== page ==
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Stocks- No Such Thing as Overvalued

02 Mar

With all these tech companies going public (LinkedIn, Pandora, Yelp ect.) I’ve been hearing the term “overvalued” a lot lately, but what does that term really mean? When someone says a stock is overvalued it’s important to keep in mind it’s just a matter of opinion. People say beauty is in the eye of the beholder. I would say value is in the eye of the beholder.  If you’ve ever watched the TV show Pawn Stars you’ll see continuous examples of this. A customer goes to the pawn shop to sell their grandmother’s shoelaces that are supposedly worth $1000. When Chum (a character from Pawn Stars) only offers them $5 they get offended and leave. The customer is mad because Chum thinks the shoelaces are overvalued at $1000. The thing to keep in mind is Chum has no idea how much the shoelaces will actually sell for. An item’s value is different for everyone.  This is why valuation is one of the hardest subjects to master.

How do we figure out the price on something if its value is different for everyone? Well, generally we go off its market value. It makes sense to me that market value is equal to the intrinsic value (real value plus outlying factors). An example of this is Yelp’s IPO. The real values of Yelp’s shares were evaluated at $15/share, but as soon as the markets opened the price shot up over 60% and closed at $24.58! This happened because the real value ($15) met with the outlying factors ($9.58) to create the market value ($24.58). I think it’s overpriced, considering they have never posted a profit, but just because I don’t see the value of the outlying factors doesn’t mean they aren’t there. That’s why I hate when people give specific stock picks. They have no clue what a stock is actually going to do. That’s why I think it’s better for people to use their own gut instincts when it comes to buying individual stocks. You might be in tune with some outlying factors that others aren’t.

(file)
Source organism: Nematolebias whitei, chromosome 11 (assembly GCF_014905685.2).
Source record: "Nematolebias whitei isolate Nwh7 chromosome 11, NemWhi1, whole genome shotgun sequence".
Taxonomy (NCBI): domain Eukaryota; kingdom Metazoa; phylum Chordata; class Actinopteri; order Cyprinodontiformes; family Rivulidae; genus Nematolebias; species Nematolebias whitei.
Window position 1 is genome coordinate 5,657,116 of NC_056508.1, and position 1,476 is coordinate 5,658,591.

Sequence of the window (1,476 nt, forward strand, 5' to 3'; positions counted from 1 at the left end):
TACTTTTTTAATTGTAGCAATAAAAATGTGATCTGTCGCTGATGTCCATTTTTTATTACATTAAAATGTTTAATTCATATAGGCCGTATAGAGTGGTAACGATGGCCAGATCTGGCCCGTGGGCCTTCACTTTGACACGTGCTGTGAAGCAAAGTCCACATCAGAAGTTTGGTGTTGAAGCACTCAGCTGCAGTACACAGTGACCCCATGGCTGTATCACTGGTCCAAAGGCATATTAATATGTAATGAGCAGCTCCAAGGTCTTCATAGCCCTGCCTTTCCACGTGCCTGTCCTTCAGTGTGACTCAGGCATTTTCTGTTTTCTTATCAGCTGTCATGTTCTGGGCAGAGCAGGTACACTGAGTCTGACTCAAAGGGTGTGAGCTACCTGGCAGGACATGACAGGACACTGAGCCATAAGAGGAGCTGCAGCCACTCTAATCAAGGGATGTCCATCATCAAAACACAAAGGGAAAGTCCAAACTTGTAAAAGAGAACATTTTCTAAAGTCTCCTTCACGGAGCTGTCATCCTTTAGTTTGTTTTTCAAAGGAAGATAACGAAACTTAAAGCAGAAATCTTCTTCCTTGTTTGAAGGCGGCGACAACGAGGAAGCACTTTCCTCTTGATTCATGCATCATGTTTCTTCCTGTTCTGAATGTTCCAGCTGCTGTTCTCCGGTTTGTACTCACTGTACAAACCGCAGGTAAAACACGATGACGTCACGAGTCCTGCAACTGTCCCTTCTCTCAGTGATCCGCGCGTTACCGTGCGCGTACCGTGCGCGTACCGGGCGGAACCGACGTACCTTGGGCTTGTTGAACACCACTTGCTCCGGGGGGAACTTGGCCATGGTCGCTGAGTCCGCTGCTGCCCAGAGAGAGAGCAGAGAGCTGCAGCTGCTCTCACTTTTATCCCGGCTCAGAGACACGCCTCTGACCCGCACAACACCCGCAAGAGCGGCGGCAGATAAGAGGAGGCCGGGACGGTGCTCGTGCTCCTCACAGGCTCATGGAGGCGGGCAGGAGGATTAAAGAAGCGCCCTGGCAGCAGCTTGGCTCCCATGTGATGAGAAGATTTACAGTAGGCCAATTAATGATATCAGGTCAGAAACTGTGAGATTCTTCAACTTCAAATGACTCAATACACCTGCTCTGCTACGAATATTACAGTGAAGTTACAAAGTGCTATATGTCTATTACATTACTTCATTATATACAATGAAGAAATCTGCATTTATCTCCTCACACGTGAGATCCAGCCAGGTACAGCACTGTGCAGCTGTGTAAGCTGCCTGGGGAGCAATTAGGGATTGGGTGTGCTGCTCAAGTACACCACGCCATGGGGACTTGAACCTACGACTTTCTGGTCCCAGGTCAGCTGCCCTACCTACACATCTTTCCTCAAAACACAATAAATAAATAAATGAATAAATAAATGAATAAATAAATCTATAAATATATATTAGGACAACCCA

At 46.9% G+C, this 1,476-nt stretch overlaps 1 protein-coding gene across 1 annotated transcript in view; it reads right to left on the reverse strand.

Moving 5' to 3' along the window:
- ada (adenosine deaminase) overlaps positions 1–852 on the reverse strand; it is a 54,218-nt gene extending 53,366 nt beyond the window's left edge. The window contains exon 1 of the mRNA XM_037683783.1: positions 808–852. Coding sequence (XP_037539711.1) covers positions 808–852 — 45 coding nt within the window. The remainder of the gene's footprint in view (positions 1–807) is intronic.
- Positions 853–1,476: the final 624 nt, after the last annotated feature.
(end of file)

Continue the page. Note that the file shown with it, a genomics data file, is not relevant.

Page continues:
If someone says a company is overvalued it means that they don’t see what the rest of the market see at that point in time. The real value and the value of the outlying factors are continuously changing. This means the stock’s intrinsic value  is always shifting. There is no way of actually knowing if a stock is overvalued, because it’s impossible know the future of its intrinsic value. There are so many outlying factors at work it’s incomprehensible to know them all. The only way you can even get close to knowing is if you are completely in tune with not only the company, but people’s perception of the company and their products. Anything short of that is pure speculation.

That being said, does anyone else feel like speculation is all we have left when it comes to investing in individual stocks?

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Posted by on March 2, 2012 in Uncategorized

 

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